If quasistatic solutions could be used at 3 Tesla to design phased array coils, it would greatly simplify and speed up the design process. For this to be the case, quasistatic solutions would need to be accurate within the design tolerance. Full-wave solutions are the gold standard for high-accuracy electromagnetic simulations, so it would be ideal to determine the accuracy of quasistatic solutions relative to full-wave solutions at 3 Tesla. To the author’s knowledge, no papers have been published that thoroughly compare quasistatic solutions to those found numerically at 3 Tesla.

The goal of this paper is to determine the accuracy with which a quasistatic solution can be used to predict the SNR distribution in the RF coil design process at 3 Tesla. The magnetic and electric field solutions obtained from quasistatic and full-wave simulations are used to determine MRI receive signal, noise, and resulting SNR. SNR is calculated for three sets of eight single loop coils on three cylindrical phantoms, each phantom varying in conductivity. These simulated SNR distributions are compared against the measured SNR distributions. Simulated noise values from each regime are compared against benchtop measured noise values. Lastly, four phantoms of varying sizes were simulated to show how phantom size affects each simulation method.

2. Methods

SNR data, determined through quasistatic and full-wave field solutions, were compared against SNR data measured on the scanner. Magnetic and electric fields were calculated using the MQS equations and numerically calculated using the FIT method. These simulations were performed with three sets of eight coils; the diameter of each of the eight coils varied in size to cover the range of coil-to-sample load ratios of coils typically found in phased array designs at 3 Tesla. These coils were simulated on three phantoms with varying conductivities that represent those conductivities typically found in human tissue. For comparison, three sets of eight coils were constructed, and actual measurements were made on phantoms with the same three conductivities. Simulated and benchtop measured noise values were compared for each coil element. Lastly, four phantoms of varying size were simulated to show how phantom size affects each simulation method; these were not compared against experiments.

2.1. Common Setup

The commonalities between the MQS, full-wave, and measurement setups were as follows: each setup consisted of 3 sets of eight coil elements (24 in total). Each set of coil elements was comprised of a 3, 4, 5, 6, 7, 8, 9, and 10 cm diameter circular coil element. Each coil element had the following number of tune capacitors that were equally spaced: 1 (3 and 4 cm diameter coil elements only), 2 (5 and 6 cm diameter coil elements only), 3 (7 and 8 cm diameter coil elements only), and 4 (9 and 10 cm diameter coil elements only). Each coil element set for the full-wave and measurement setup were tuned and matched to either the 0.3, 0.6, or 0.9 S/m phantom, and each coil element was constructed using 16 AWG copper wire. The MQS simulations could not meet this requirement due to the required assumption that coil elements be line segments with no tuning capacitors, meaning coil elements simulated using the MQS equations were not tuned or matched.

The same phantom setup was used for all simulations and measurements. Each setup used three cylindrical phantoms with coils centered on the phantom, as seen in Figure 1. The phantoms had conductivities of 0.3, 0.6, and 0.9 S/m at 20°C and a permittivity of 78. The solution height and radius were 10.1 and 13.9 cm, respectively. These measurements do not include the lossy polycarbonate material that contained the phantom solution, with the material being 6 mm thick on all sides. The full-wave and measurement SNR data included the lossy polycarbonate material, while the MQS simulations used the phantom solution only. Even without the lossy polycarbonate material, there was still a 6 mm distance between the phantom solution and coil elements.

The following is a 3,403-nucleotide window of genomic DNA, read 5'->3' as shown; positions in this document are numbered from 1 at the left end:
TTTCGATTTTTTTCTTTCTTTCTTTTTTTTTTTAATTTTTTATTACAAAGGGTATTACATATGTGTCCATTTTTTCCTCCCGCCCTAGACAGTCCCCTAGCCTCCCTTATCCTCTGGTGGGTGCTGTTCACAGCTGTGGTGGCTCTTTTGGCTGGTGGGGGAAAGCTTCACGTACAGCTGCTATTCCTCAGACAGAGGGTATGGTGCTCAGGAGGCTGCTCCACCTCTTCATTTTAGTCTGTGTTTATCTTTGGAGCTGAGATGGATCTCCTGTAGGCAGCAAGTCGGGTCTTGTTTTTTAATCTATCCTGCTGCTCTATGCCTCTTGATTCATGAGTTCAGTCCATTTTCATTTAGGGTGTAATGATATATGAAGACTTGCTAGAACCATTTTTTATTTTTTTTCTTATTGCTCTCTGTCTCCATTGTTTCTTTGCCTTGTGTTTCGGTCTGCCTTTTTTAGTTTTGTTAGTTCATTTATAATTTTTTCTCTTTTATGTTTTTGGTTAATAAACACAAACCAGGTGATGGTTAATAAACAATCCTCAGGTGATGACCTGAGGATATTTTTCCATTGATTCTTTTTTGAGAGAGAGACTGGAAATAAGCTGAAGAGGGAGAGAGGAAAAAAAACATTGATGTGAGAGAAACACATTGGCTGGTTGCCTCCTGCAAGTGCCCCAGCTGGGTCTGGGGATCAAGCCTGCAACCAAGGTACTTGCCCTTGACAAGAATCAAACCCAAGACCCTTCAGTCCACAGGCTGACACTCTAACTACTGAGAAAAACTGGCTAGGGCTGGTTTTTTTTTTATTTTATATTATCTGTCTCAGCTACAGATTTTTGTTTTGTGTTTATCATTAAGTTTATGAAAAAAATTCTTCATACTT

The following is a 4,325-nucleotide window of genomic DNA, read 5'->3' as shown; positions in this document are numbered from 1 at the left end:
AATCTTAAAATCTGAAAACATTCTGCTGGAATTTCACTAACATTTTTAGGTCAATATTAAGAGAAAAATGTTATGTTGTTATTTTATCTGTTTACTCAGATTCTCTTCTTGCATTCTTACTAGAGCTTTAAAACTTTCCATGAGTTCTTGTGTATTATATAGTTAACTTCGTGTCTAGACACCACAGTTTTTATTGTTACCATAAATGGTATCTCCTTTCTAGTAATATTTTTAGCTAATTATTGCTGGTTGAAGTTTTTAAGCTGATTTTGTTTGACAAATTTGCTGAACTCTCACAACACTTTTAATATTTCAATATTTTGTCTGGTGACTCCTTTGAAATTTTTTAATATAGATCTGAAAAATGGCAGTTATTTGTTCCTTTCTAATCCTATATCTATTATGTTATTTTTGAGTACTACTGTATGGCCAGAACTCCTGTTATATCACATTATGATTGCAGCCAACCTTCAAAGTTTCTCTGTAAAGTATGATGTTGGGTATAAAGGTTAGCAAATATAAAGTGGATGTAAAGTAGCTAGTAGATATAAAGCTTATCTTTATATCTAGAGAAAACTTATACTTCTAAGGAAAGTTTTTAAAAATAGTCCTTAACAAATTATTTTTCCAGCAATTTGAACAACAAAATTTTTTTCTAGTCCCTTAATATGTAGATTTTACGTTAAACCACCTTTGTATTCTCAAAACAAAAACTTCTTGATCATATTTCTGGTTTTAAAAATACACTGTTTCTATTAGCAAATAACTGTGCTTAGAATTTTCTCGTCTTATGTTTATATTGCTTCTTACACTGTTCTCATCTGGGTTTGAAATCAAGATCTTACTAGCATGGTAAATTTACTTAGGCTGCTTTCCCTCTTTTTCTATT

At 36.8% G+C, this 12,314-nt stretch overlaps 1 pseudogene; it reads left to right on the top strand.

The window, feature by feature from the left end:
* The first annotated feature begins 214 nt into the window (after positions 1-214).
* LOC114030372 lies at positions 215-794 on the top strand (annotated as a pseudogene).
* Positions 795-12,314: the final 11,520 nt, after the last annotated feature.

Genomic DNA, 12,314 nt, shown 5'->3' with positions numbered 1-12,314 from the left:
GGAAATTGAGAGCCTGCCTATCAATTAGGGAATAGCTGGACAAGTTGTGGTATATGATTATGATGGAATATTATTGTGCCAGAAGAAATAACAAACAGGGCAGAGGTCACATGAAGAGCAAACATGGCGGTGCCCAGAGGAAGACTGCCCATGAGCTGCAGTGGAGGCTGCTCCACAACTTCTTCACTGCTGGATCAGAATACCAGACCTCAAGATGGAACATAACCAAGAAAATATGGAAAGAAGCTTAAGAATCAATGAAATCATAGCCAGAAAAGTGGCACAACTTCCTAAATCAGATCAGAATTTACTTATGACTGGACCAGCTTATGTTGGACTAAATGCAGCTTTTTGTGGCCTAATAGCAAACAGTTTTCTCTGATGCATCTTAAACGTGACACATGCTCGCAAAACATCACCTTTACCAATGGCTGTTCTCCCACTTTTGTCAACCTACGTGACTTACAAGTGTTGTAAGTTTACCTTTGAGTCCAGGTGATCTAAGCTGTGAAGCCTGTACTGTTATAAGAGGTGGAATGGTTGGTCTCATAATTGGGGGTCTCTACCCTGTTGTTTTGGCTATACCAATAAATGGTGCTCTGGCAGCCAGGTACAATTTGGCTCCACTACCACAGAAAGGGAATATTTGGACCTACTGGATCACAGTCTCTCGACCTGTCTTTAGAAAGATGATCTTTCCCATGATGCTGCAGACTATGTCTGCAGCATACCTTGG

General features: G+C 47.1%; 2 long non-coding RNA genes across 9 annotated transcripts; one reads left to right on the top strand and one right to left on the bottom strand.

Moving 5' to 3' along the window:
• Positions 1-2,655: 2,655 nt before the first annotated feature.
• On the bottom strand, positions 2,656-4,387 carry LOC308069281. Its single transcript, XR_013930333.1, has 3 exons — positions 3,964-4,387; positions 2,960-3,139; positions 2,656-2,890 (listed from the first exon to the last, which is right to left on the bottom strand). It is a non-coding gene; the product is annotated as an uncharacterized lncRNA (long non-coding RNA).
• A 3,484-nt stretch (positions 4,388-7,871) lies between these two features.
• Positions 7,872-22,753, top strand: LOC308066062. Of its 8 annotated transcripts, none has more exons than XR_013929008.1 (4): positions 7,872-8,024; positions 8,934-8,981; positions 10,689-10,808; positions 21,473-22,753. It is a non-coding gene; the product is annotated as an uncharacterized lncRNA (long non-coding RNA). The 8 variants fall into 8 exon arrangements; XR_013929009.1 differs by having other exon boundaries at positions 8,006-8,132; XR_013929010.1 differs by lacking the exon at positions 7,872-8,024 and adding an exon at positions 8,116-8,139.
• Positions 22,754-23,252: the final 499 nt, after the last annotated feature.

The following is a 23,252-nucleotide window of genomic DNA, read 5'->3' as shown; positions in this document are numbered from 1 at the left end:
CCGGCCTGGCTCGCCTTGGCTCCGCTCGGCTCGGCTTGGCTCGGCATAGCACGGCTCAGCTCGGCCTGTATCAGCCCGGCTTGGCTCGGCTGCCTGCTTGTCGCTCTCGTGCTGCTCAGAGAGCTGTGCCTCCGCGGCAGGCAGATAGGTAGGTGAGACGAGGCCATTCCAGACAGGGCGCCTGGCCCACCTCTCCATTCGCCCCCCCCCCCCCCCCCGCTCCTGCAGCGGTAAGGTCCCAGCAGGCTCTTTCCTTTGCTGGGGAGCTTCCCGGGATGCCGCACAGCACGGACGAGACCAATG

There were some common assumptions for each simulation setup. Two constants, one for all the MQS SNR data and one for all the full-wave SNR data, were used to minimize the RMSE with the measured data as shown in equation (1a), where c, S, M, and N are the scaling constant, simulated SNR data, measured SNR data, and total number of SNR data samples, respectively. The two scaling constants were found using equation (1b). This scaling approach was used to compensate for any assumption that would result in an SNR mismatch between the simulated and measured SNR data. Regardless of the assumptions, the most accurate simulation method will still have the lowest RMSE. Mismatches between simulated and measured SNR data are expected due to not including the preamplifier or MRI receive chain noise in the total noise calculations, using a uniform 90° excitation (rather than a realistic, nonuniform excitation), and not accounting for signal loss during reception from free induction decay.

2.2. Quasistatic Setup

MQS simulations were written in Matlab (The Math Works Inc.), and each coil element’s signal and noise were calculated in under 4 seconds. The magnetic and electric fields were calculated using equations (2) and (3), respectively, with , , , , and , being the permeability of free space, the current in the coil element, a vector tangent to the conductor centerline, a vector from the origin to the point where the magnetic or electric field is being calculated, and a vector from the origin to the conductor centerline, respectively [8, 9, 24]. The signal voltage (VS) was calculated using equations (4)–(6) [3, 7]. was calculated using equation (4) with B1x and B1y being the x and y components of the magnetic field. The magnetization was calculated using equation (5) with and being the magnetization at equilibrium, proton density, gyromagnetic ratio, Planck’s constant divided by 2π, static magnetic field strength, Boltzmann’s constant, temperature (Kelvin), magnetization (positive rotating frame), flip angle, repetition time, longitudinal relaxation time, and transverse relaxation time, respectively [7]. No transmit coil simulations were performed. Normally, a transmit coil simulation would be used in determining flip angles, but constant 90° flip angles were assumed instead [25, 26]. The signal voltage was calculated using equation (6) with being the angular frequency [3].